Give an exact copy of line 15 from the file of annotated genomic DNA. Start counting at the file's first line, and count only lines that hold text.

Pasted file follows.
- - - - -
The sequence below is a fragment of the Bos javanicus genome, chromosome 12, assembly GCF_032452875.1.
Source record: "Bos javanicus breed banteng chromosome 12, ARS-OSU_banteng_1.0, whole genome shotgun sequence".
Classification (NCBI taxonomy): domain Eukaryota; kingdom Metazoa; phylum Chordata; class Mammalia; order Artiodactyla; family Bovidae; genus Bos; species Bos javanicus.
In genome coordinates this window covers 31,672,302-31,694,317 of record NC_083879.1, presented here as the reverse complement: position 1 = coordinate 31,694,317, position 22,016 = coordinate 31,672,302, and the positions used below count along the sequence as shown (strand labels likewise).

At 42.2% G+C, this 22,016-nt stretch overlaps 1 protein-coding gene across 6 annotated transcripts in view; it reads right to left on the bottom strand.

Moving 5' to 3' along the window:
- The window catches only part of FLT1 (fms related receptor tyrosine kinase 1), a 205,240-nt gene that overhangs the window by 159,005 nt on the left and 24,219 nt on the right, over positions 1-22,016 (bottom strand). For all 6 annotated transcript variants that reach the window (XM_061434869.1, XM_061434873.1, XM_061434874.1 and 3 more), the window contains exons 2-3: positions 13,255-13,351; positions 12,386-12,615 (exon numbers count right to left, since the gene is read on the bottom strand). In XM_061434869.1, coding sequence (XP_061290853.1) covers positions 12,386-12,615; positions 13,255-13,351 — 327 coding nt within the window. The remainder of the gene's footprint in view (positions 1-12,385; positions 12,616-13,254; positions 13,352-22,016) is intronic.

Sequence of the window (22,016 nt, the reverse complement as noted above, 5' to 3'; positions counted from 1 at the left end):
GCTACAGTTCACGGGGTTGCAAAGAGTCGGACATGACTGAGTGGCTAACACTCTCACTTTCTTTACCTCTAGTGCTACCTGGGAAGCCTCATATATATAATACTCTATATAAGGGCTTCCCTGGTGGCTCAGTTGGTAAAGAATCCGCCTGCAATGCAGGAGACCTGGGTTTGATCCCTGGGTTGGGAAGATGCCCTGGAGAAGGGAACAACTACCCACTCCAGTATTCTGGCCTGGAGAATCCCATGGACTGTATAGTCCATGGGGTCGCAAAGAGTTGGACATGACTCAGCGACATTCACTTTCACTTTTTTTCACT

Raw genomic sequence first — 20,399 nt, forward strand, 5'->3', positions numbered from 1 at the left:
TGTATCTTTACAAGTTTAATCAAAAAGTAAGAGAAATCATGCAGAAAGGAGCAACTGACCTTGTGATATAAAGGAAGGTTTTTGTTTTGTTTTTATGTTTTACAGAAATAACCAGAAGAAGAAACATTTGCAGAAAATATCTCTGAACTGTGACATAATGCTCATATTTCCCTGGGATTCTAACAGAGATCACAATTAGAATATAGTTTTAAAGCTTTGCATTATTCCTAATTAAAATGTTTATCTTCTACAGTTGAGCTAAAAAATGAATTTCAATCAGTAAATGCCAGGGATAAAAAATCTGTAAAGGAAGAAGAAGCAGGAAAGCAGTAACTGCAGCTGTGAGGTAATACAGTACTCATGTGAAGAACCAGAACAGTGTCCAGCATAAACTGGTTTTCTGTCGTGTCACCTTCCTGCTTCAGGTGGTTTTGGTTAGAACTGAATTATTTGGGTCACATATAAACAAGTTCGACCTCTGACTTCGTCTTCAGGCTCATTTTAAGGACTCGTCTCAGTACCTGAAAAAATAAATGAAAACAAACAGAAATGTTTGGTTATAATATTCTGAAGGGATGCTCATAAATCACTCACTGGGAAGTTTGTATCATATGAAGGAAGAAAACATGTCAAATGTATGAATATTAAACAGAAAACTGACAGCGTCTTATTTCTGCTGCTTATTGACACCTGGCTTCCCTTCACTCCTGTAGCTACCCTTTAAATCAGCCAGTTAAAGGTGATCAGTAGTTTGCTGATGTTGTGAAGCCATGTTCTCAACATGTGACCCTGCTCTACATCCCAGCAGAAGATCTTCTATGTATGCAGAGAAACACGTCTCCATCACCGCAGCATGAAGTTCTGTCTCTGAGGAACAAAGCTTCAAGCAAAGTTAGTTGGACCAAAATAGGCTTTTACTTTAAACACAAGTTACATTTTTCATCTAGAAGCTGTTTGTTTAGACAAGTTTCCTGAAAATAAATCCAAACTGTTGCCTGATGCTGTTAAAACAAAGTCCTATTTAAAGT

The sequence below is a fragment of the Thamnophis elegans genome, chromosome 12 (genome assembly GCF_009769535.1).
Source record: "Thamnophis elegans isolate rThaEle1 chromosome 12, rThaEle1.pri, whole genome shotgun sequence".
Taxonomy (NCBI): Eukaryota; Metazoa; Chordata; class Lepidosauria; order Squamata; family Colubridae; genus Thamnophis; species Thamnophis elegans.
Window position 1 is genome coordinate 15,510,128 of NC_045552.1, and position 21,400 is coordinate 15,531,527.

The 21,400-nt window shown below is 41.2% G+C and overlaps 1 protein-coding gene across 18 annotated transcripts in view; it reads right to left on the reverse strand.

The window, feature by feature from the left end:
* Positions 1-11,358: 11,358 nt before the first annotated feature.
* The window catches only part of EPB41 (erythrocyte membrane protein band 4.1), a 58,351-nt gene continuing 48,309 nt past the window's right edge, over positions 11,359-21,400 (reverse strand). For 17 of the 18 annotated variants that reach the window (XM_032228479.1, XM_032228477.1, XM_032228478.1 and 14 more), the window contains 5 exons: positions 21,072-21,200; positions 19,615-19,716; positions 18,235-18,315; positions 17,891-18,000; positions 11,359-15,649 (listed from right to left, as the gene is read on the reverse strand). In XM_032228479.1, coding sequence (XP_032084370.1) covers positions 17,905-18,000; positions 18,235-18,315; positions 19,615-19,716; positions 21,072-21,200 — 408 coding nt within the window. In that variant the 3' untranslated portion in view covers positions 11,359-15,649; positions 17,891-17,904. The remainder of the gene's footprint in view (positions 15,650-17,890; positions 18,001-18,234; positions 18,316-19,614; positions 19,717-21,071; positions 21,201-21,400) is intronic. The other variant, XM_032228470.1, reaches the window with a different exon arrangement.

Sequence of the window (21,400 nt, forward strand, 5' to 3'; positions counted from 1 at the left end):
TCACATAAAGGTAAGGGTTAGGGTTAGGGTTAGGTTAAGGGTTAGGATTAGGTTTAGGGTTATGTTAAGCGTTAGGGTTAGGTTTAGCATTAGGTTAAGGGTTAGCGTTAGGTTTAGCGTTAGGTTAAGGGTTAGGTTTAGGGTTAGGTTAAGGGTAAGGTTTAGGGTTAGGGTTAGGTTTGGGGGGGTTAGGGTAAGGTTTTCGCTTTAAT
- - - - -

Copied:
Window position 1 is genome coordinate 15,510,128 of NC_045552.1, and position 21,400 is coordinate 15,531,527.